13 November 2015 -
Alison Rees, Graduate of MA Ceramics and Glass, Royal College of Art
Going for a walk can have unexpected consequences. One snow-covered winter’s day in January 2013 I set off with a friend to trace the hidden underground course of the River Fleet in London by walking the streets above. As we approached the end of the walk I realised that we would pass by a series of ceramic murals situated on Farringdon Street. I described the scene ahead excitedly to my companion: I said – postwar, 1960s perhaps, muted tones, futuristic, sensitively painted, abstract, sitting quietly unnoticed at the foot of a disused building. I was both anxious and delighted to be able to share these murals with my appreciative friend.
We arrived at the site.
I looked again.
But the murals had gone.
It was the presence, then absence, of these murals that prompted me to find and trace the story of why they were commissioned and located on Farringdon Street; of who made them; of why they came to disappear from view and to consider how we might read such murals today.
I had first become interested in the ceramic panels some years previously. As a ceramicist I had admired their scale and confidence. I appreciated their composition and the artist’s ability to tell a story, although its narrative was initially unknown to me. My interest was also that of the ordinary passer-by, content not knowing anything about the artist or how the mural came to be where it was. I simply enjoyed it as part of the varied fabric of my city environment, a memory, a remembrance, a statement from a stylistically different period, a physical reminder. I admired its sheer tenacity. It was a survivor. But now it was gone.
The missing mural, consisting of nine ceramic panels, was Impressions of Telecommunications, a monumental Ministry of Works commission made in 1960 by the now little known artist and maker, Dorothy Annan. Each panel, approximately two by three metres, was composed of forty tiles set into the street-frontage of a postwar telephone exchange built on a bombsite in the heart of the City of London.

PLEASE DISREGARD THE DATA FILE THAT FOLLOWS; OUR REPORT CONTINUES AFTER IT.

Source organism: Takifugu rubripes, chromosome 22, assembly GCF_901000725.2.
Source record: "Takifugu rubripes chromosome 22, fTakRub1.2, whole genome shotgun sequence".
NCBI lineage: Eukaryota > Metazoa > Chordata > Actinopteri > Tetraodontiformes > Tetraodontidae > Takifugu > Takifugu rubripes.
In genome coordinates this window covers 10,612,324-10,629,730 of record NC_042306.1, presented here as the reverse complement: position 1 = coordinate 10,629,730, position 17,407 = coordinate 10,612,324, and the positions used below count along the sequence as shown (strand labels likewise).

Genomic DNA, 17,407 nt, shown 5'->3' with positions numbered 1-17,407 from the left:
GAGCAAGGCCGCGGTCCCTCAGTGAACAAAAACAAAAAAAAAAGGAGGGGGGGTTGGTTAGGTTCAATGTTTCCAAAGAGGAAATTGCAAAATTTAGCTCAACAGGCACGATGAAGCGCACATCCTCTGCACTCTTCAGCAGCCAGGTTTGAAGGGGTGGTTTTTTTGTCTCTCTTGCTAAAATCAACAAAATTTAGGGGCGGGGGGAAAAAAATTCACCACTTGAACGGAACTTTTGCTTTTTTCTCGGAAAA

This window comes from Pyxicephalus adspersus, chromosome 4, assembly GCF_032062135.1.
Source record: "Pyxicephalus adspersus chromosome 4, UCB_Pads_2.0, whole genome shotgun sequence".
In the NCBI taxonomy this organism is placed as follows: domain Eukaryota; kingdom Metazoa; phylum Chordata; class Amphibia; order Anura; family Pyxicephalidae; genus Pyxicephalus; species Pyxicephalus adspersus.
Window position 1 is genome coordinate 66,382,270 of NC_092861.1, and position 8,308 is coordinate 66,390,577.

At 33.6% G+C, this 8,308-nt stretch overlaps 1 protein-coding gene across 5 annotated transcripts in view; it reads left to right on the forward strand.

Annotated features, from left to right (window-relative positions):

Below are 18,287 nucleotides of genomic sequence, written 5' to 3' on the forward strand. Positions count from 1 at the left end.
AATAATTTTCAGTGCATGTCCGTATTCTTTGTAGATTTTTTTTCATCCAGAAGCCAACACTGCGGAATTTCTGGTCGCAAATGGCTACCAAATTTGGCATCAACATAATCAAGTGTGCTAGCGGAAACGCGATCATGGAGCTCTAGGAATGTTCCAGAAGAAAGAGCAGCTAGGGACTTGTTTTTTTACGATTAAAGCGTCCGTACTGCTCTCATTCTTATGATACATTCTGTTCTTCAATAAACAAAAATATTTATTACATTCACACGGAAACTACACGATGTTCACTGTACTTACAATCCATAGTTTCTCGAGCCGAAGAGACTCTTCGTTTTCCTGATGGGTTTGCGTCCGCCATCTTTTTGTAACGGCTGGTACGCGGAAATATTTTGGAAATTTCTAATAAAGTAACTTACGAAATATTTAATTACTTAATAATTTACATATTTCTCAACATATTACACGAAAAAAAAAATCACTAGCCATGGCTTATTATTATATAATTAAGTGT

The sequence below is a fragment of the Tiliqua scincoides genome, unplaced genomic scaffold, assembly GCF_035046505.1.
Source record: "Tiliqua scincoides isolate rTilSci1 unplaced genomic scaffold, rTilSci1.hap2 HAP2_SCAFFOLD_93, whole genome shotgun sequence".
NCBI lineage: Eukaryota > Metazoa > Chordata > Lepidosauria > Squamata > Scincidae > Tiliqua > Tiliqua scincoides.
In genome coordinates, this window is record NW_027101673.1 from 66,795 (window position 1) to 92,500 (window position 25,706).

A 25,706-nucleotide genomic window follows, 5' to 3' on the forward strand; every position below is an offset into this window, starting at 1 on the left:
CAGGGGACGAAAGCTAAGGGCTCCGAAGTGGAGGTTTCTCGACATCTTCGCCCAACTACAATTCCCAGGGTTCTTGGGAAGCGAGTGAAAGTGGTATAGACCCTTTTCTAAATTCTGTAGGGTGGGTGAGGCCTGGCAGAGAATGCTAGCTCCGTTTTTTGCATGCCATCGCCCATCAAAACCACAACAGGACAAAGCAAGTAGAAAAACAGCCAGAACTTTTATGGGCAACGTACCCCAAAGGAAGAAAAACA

My essay drew parallels between the mural and the tradition of street parades, of storytelling in the City. The mural’s gigantic panels told a story, mostly in abstract form, of the hidden function of the building where it was located, of telephone wires, test frames, of cables and communications. It articulated the postwar story of renewal to the passer-by on the street. But by 2013 the Fleet Building’s construction and associated technology was long outdated. Its ownership had changed from public to private and demolition posed a serious threat to Impressions of Telecommunications.
The conundrum of murals attached to life-expired host buildings is extremely relevant today; there are no outdoor galleries for unloved postwar examples. My research examined murals whose symbiotic relationship with their host buildings had come to an end and explored how we might deal with such challenges alongside how we might read and understand murals stripped of their original context. Impressions of Telecommunications was fortunate. It received a Grade II listing and found a new home in the Barbican Estate, but many murals have been lost: demolished, disappeared or buried.
When, in 2013, Alan Powers said ‘Murals are a problem and that is how we understand them’, he succinctly summed up the attitude that has developed towards postwar specimens. It is certainly the case that murals separated from their host buildings throw up particular conservation challenges but this shouldn’t mean that our understanding of them should be diminished. A mural stripped of its original context can still be read as a memorial, as a carrier of memory with or without a badge of heritage. They are part of our porous environment, part of the city’s patchwork of physical reminders that, in their storytelling, enrich us and take us momentarily to another time and another place.